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Edited by Saira Asher

All times stated are UK

  1. Trump taking unproven drug against virus

    Peter Bowes

    North America correspondent

    Video content

    Video caption: Trump takes unproven malaria drug to prevent coronavirus

    US President Donald Trump has been promoting, for several weeks, the use of hydroxychloroquine, as a drug that may lessen the symptoms of the coronavirus. The president, who is 73, said he was given the go ahead by the White House doctor to take the drug, even though there is no medical evidence that it helps patients recover from the disease.

    Last month the US Food and Drug Administration said hydroxychloroquine had “not been shown to be safe and effective for treating or preventing Covid-19.” It issued a warning that some people could suffer serious heart rhythm problems as a result of taking it in combination with other drugs.

    Trump, who says he hasn’t shown any symptoms of the disease, made his surprise announcement following a meeting with restaurant executives, about the impact of the virus.

    The president’s comments stunned even his most ardent supporters. Immediately following Mr Trump’s remarks, a presenter on the Fox News network, which is generally politically aligned with the president, issued a stern warning to his viewers. Citing a government study, Neil Cavuto said the drug would kill people with vulnerable conditions such as respiratory problems and heart ailments.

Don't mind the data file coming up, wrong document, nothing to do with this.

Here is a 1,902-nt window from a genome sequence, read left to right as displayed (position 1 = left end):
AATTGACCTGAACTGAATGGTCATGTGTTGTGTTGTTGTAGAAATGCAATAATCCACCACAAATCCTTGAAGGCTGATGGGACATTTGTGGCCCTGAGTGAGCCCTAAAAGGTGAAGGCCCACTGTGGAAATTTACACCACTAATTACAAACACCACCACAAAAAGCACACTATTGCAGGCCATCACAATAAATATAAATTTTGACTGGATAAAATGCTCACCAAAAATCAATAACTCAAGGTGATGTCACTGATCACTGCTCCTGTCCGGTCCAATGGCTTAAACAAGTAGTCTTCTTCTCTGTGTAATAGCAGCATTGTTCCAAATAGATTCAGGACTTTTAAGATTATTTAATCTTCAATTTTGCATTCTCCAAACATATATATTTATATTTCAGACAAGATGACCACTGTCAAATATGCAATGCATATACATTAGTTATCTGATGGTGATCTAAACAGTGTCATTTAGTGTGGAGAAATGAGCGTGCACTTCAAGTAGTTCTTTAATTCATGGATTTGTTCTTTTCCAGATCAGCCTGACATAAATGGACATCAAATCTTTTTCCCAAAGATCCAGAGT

Read our piece by the Reality Check team on what we know for sure about this drug.

  2. Australia death toll hits 100

    Australia has now recorded 100 deaths from the virus, says the national broadcaster ABC.

    The latest victim is a 93-year-old woman who had been a resident at an aged care home in Sydney, where there’s been a super cluster of cases. 19 people have now died at the home.

    Australia’s figures for deaths and reported cases are still far lower than other Western nations, with about 7,000 confirmed cases.

  3. Recovery fund to ‘unite the eurozone’

    Here are some more details on the Europe recovery fund we mentioned.

    France and Germany have united in calling for €500bn ($545bn; £448bn) to be distributed amongst the EU countries worst affected by Covid-19.

    The leaders of both countries Emmanuel Macron and Angela Merkel agreed that the funds should be provided as grants.

    Mr Macron said it was a major step forward and was “what the eurozone needs to remain united”.